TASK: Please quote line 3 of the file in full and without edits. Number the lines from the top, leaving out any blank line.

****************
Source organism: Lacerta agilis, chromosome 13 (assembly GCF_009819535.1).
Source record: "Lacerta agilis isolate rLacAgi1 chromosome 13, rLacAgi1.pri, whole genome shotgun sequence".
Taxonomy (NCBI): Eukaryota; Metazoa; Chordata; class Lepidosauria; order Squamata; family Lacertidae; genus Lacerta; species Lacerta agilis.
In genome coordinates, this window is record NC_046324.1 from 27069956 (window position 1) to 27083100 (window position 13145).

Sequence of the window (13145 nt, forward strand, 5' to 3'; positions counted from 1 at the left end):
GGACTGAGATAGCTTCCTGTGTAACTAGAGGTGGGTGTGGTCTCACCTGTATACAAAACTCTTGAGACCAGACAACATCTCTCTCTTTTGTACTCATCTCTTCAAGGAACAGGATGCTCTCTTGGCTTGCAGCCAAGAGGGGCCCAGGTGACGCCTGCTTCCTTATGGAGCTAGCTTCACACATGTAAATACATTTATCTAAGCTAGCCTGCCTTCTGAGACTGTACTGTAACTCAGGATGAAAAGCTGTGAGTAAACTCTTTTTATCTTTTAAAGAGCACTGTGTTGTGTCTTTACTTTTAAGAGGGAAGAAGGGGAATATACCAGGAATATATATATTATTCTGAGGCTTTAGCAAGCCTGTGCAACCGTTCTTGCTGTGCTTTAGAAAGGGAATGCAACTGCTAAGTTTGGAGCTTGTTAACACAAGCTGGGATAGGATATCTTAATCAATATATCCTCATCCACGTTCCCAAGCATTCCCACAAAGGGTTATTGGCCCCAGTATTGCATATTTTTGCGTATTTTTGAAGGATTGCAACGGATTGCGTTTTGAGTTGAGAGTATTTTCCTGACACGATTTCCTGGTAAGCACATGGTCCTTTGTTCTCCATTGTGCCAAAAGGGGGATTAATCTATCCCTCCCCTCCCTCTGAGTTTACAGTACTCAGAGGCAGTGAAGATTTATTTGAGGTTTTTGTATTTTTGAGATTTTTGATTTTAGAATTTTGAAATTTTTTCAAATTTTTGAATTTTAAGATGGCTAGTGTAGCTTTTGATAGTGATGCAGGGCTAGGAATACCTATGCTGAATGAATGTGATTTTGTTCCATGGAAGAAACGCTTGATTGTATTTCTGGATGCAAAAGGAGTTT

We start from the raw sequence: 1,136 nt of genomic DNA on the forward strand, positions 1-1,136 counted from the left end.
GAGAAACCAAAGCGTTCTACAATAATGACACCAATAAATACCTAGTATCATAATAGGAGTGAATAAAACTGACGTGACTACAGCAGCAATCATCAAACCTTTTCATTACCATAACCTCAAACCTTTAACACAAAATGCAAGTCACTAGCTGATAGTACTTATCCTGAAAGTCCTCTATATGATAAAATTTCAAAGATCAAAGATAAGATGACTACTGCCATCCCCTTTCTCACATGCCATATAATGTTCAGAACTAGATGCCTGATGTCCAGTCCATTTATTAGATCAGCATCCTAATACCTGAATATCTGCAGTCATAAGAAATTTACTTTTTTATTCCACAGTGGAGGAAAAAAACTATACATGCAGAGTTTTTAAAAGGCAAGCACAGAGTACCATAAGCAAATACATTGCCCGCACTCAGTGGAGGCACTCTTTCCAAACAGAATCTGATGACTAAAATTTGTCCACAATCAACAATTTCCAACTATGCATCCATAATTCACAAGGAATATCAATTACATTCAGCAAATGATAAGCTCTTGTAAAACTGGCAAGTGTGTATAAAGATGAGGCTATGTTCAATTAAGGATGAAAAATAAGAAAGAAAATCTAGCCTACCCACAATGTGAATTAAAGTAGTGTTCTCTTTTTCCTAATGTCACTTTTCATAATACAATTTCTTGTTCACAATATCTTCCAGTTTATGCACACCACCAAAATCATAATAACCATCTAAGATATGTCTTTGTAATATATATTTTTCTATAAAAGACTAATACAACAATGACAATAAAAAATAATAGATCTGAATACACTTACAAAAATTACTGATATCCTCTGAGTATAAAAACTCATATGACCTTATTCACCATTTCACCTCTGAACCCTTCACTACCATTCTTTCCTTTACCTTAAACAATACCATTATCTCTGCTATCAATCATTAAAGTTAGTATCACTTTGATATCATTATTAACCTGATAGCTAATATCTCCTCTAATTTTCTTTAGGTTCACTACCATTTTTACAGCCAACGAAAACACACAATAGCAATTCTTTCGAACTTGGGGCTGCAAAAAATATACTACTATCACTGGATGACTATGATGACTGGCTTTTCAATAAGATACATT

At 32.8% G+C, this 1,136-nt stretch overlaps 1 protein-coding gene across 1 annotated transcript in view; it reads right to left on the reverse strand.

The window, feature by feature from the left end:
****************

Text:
Taxonomy (NCBI): Eukaryota; Metazoa; Chordata; class Lepidosauria; order Squamata; family Lacertidae; genus Lacerta; species Lacerta agilis.